Before World Ware II, every job was sex segregated. During the war, women began filling jobs in the factories as part of the industrial workforce formerly filled by men. The War Labor Board deemed that they deserved the same pay for the exact jobs men were doing before they went to war. After the war, women quit the factory jobs to make way for the men.
Every year after WWII, some Congressman introduced a bill to require the same pay for comparable work. The Equal Pay Act was passed in 1963. It prohibits sex-based compensation discrimination for employees performing equal work in jobs requiring equal skill, effort and responsibility under similar working conditions. In 1963 Act was signed into law, every job in the United States was still sex segregated. Men and women were not working side by side at the same jobs in the same facility.
In 1964, before the technology revolution, employers placed “help wanted ads” in newspapers. Nearly every newspaper ran sex segregated ad, “Help Wanted Men” and “Help Wanted Women”. Despite legal challenges, the practice of sex-segregating jobs remained until 1973.
In 1971, the EEOC sued AT&T, the largest employer of women in the world. Every one of it’s jobs was sex segregated. They had difference applications for male jobs (they were blue) and female jobs (they were pink). The central issue that led to the $123M settlement was whether there should be affirmative action goals for men in operator jobs. With input from the National Organization for Women, a 10% goal of men in operator jobs was established. The sentiment of NOW was that as long as women are working in jobs that only women would take, women would never be free. This was the beginning of sex-integrated jobs in America. When that happened, women were paid the same as men performing the same jobs.
The Equal Pay Act was not a force for pay changes. It was not until Title VII of the Civil Rights Act and the prohibition of discrimination in all aspects of employment, hiring, promotion, compensation, and termination, that men and women began to work in the same jobs requiring equal skill, effort and responsibility, in the same facilities, under similar working conditions.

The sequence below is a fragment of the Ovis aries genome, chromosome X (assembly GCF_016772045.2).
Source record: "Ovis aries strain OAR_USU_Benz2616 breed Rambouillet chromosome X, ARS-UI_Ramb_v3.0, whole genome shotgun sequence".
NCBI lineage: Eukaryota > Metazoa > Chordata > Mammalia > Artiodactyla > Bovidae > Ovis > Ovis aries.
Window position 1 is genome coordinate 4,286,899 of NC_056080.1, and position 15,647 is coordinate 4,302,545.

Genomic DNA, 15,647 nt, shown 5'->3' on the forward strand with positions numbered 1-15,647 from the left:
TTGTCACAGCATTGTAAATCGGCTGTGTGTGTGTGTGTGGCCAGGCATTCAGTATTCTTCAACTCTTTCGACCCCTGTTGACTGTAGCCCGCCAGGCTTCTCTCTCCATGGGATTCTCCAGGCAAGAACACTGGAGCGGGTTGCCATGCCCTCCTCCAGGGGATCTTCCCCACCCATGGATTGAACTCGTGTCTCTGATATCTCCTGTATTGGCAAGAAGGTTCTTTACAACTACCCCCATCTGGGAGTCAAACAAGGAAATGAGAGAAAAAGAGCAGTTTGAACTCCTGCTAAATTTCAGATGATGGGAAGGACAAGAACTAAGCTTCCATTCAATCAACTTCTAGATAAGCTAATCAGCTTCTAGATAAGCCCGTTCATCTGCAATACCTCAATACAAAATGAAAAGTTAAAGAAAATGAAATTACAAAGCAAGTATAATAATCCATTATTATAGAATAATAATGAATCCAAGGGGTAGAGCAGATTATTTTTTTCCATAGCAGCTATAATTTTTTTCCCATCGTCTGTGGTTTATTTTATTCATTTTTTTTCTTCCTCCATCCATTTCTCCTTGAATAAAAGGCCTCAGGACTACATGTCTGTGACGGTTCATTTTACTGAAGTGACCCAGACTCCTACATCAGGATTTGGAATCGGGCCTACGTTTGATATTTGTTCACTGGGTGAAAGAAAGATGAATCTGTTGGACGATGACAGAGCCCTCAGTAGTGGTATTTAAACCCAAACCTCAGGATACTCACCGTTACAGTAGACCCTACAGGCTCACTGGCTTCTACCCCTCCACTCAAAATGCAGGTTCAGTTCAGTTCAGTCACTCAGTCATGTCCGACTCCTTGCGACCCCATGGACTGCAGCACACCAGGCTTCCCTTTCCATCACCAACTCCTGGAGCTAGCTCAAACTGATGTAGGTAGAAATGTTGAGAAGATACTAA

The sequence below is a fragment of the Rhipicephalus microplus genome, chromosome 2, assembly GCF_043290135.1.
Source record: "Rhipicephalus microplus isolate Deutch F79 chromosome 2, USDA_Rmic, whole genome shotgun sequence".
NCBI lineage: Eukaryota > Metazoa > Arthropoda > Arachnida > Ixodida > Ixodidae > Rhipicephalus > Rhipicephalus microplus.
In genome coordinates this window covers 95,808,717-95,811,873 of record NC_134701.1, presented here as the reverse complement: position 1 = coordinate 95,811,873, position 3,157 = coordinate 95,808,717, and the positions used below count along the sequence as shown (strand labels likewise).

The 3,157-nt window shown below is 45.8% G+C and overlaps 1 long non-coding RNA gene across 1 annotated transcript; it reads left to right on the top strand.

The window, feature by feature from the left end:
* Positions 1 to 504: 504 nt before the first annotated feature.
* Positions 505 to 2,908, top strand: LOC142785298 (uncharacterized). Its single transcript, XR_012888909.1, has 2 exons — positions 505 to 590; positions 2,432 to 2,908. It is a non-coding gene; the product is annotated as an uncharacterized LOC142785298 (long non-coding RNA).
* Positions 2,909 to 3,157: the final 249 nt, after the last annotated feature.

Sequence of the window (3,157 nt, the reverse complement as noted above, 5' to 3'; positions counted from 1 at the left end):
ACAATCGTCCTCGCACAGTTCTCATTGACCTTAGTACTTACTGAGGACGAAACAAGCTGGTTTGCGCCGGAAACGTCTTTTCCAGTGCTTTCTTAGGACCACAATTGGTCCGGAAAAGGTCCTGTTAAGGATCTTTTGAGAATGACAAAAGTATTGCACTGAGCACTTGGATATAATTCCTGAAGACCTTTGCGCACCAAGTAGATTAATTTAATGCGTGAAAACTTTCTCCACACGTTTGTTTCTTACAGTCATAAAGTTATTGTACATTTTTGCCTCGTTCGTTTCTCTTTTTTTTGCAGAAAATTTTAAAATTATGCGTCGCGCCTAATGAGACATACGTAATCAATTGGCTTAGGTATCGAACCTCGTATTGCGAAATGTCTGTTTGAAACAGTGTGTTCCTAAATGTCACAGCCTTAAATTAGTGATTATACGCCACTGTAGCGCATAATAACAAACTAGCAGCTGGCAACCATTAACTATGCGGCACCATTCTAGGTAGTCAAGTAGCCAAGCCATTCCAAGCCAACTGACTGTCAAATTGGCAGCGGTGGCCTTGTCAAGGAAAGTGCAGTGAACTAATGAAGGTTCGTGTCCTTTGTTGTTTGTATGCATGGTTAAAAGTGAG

Are women being misled by comparable worth press reports? What the real gender gap in wages? It depends on what statistics you want to believe.
The first looks at the average pay of all women in all jobs compared to the average pay of all men in all jobs:
· Average pay all women/all jobs ¸ Average pay all men/all jobs = Difference of approx. 18 cents
The second looks at the pay of women in certain jobs compared to the pay of men in those same jobs:
· Pay of comparable women ¸ pay of comparable men = Difference of approx. 6 cents
The second example is a more accurate comparison of people in jobs with the same requirements. When narrowed down to comparisons of individuals in the same facility performing the same jobs that require equal skill, effort and responsibility, the differences can often be the result of factors such as years of experience or level of performance.
There is more information about compensation practices in The Big Book of HR, which devotes two chapters to the subject.
Posted on January 29, 2013
by Cornelia Gamlem filed under